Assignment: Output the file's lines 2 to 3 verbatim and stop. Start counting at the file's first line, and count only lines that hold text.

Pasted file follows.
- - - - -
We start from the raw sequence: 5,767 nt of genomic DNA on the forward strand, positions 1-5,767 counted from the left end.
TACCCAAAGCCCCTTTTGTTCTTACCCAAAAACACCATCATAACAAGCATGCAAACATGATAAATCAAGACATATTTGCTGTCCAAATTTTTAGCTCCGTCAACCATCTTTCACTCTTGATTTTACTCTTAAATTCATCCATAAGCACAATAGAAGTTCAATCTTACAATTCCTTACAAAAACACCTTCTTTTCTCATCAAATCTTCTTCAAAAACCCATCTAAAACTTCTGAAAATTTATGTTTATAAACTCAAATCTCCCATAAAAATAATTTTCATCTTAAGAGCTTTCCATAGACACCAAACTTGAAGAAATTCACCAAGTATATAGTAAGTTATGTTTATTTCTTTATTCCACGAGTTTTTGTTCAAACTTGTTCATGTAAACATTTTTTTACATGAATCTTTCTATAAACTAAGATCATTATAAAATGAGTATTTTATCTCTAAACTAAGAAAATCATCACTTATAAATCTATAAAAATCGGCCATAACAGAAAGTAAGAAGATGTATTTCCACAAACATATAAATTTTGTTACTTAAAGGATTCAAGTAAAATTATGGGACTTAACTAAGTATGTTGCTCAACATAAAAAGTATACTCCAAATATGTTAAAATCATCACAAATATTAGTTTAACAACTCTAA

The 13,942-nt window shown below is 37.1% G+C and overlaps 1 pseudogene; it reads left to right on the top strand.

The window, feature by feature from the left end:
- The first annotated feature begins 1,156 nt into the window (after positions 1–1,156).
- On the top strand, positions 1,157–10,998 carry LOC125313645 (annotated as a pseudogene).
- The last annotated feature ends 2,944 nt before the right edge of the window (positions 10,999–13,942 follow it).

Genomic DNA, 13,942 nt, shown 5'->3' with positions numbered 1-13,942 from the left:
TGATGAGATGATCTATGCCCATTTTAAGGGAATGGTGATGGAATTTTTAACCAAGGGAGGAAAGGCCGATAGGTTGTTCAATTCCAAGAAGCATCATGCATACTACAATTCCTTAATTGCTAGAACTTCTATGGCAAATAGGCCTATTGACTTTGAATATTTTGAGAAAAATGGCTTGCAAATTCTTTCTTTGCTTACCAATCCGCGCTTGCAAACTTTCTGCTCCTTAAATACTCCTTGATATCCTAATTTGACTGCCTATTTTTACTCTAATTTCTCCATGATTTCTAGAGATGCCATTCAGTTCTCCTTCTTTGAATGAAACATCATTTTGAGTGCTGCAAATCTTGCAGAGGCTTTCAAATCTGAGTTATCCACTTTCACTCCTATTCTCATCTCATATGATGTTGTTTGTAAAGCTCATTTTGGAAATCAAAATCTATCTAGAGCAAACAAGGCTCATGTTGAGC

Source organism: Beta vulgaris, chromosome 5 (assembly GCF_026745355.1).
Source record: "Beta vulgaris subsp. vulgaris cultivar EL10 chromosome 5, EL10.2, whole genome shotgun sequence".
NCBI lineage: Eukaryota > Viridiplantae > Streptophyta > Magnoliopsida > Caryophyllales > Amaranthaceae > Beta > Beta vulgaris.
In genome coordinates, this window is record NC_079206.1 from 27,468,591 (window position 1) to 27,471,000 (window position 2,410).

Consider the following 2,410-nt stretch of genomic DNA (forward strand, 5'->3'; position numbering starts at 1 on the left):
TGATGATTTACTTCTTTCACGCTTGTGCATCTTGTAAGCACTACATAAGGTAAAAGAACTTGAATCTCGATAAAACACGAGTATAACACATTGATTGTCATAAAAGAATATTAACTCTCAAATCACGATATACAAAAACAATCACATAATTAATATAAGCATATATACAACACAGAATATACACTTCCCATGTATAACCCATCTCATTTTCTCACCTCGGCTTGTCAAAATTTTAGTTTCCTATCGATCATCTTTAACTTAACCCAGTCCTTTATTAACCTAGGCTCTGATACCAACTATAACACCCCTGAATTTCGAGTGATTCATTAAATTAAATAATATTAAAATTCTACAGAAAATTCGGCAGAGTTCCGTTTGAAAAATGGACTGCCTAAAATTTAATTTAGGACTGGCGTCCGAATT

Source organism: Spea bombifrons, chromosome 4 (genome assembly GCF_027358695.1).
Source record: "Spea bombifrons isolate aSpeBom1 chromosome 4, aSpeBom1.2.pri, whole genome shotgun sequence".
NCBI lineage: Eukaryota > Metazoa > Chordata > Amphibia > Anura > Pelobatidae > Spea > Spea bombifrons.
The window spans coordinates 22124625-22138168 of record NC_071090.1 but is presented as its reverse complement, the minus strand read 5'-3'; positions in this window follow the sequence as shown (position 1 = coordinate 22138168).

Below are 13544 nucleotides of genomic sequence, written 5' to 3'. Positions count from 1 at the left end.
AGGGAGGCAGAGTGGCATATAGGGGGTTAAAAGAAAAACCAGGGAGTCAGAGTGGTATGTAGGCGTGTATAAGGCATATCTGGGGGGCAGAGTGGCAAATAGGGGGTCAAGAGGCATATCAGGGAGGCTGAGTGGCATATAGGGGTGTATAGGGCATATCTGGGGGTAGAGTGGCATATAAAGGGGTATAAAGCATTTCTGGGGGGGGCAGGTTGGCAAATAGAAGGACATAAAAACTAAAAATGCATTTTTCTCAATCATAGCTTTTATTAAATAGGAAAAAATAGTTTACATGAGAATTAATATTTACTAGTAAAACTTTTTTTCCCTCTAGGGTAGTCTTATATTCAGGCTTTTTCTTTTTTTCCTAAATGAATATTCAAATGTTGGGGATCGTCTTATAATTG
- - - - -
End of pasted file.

TACCCAAAGCCCCTTTTGTTCTTACCCAAAAACACCATCATAACAAGCATGCAAACATGATAAATCAAGACATATTTGCTGTCCAAATTTTTAGCTCCGTCAACCATCTTTCACTCTTGATTTTACTCTTAAATTCATCCATAAGCACAATAGAAGTTCAATCTTACAATTCCTTACAAAAACACCTTCTTTTCTCATCAAATCTTCTTCAAAAACCCATCTAAAACTTCTGAAAATTTATGTTTATAAACTCAAATCTCCCATAAAAATAATTTTCATCTTAAGAGCTTTCCATAGACACCAAACTTGAAGAAATTCACCAAGTATATAGTAAGTTATGTTTATTTCTTTATTCCACGAGTTTTTGTTCAAACTTGTTCATGTAAACATTTTTTTACATGAATCTTTCTATAAACTAAGATCATTATAAAATGAGTATTTTATCTCTAAACTAAGAAAATCATCACTTATAAATCTATAAAAATCGGCCATAACAGAAAGTAAGAAGATGTATTTCCACAAACATATAAATTTTGTTACTTAAAGGATTCAAGTAAAATTATGGGACTTAACTAAGTATGTTGCTCAACATAAAAAGTATACTCCAAATATGTTAAAATCATCACAAATATTAGTTTAACAACTCTAA

The 13,942-nt window shown below is 37.1% G+C and overlaps 1 pseudogene; it reads left to right on the top strand.